Plus, at-home coping strategies you can try on your own.

By Amanda Capritto
Updated April 05, 2019

If you or a loved one are dealing with body dysmorphic disorder, you may be hesitant to ask for help. It’s common to believe that psychological treatment won’t be the answer to your concerns. In fact, if you have BDD, you may have already sought “treatment” in other ways, such as with an aesthetician, dermatologist, hair stylist, dentist, or cosmetic surgeon, depending on the “flaw” you want addressed.

Body dysmorphic disorder, also called body dysmorphia, is a mental health condition that involves an unhealthy and excessive preoccupation with one’s physical appearance. Usually, people with BDD are preoccupied with one feature, such as the nose, eyes, teeth or mouth, hands, or knees.

While it’s common for people with BDD to seek cosmetic treatment, masking or changing the perceived flaw isn’t an effective treatment option. Cognitive behavioral therapy (CBT) should be the first line of treatment for BDD, Elyse Resch, RDN, an eating disorder therapist and one of the originators of intuitive eating, tells Health. Rather than masking a physical feature, CBT helps people address their underlying thoughts and beliefs about their bodies.

CBT for BDD can also involve exposure techniques that aim to reduce the repetitive behaviors and habits around the physical preoccupation, such as skin picking or hair pulling.

The same kind of treatment can be effective in people with poor body image and eating disorders. For example, as a college senior struggling with body dysmorphia, I underwent many CBT sessions and was given “homework” such as challenging myself to wear shorts to the gym instead of leggings.

The goal of my homework was to make me realize that people were not, in fact, staring at my legs, and that I had developed a false belief—if I wear shorts, everyone will stare at my cellulite and hate me—due to poor self-esteem.

Whether you have distorted body image, an eating disorder, or BDD, the idea is to move from body distrust to body trust, Resch says.

Physical health and safety are the priorities in each one of these conditions. No matter the clinical definition or diagnosis, a distorted sense of self can lead to health complications like nutrient deficiencies, skin conditions, hair loss, fatigue, hormonal complications, and more.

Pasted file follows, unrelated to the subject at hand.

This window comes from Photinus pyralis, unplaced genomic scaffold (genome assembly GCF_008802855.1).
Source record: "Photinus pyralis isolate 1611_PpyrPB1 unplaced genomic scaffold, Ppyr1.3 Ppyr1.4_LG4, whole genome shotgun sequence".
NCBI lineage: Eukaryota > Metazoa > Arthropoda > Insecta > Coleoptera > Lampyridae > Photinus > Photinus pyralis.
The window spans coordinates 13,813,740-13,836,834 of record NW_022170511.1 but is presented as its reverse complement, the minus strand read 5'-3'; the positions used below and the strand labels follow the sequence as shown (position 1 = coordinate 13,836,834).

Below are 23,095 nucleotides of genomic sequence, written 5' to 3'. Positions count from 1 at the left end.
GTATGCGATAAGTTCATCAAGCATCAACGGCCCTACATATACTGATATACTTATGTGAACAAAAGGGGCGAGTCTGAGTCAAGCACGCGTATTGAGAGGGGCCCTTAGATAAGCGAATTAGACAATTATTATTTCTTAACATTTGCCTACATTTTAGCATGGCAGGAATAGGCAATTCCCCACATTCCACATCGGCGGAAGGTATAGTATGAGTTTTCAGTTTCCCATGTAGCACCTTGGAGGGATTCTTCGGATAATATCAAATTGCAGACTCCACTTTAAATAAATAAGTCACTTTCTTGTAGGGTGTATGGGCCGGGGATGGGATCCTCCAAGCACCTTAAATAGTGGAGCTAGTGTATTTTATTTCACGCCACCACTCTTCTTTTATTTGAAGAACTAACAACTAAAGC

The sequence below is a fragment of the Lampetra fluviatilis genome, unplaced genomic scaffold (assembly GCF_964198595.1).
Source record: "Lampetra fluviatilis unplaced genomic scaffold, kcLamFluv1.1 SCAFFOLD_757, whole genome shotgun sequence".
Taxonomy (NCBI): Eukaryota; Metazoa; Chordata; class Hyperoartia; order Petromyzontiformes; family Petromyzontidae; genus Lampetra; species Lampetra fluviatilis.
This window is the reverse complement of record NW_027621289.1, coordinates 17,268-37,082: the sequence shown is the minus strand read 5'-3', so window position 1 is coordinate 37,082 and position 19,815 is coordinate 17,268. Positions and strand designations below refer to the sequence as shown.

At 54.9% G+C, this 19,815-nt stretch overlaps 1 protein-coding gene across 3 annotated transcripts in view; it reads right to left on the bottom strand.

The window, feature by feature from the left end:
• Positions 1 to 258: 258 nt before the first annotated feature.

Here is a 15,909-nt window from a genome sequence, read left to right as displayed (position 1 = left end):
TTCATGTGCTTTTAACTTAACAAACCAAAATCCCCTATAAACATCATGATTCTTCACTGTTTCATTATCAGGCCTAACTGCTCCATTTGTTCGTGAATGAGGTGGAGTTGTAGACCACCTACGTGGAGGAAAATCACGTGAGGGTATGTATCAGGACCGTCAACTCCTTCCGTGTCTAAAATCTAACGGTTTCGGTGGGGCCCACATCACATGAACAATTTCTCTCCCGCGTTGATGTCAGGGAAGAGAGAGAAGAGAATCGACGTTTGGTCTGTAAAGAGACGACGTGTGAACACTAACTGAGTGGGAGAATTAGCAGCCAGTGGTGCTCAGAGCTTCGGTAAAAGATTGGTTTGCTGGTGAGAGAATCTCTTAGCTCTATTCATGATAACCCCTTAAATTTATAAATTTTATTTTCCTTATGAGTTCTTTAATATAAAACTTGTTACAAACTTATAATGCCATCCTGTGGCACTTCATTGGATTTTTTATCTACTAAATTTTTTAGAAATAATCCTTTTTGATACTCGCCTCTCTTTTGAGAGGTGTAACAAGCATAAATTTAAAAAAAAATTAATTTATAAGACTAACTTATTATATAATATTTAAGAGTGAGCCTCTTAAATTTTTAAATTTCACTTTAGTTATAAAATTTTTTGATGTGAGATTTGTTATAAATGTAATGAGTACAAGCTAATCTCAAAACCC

Without trusting one’s body, it will be difficult to halt unhealthy habits like skin picking, purging, or compulsive exercise, Resch says. Ultimately, you must learn to trust and accept that your body is the way it is, and there’s no need to change it.

"No one walks around saying, 'I'm just gonna work on getting three inches taller,'" Resch says. “We accept that we cannot change our height or the size of our feet. So why can’t we accept our hips or our nose or our hair?”

At-home coping strategies for BDD

While CBT is the most effective course of treatment, there are some things you can do at home if you struggle with your sense of self. Resch recommends the following tactics:

  • Spend less time on social media, and unfollow accounts that make you feel bad about yourself.
  • Make a list of things you love about yourself.
  • When you feel intrusive thoughts creeping up, engage in a hobby you love.
  • Spend more time doing constructive activities, such as writing, painting or drawing, and taking walks.
  • Identify triggering events or images, and write down what you feel when you experience these things.
  • Find a safe person who you can talk to at any time about your feelings.

Additionally, use the many free resources available to you. The Body Dysmorphic Disorder Foundation (BDDF) and the National Eating Disorders Association (NEDA) are just two helpful resources available online.

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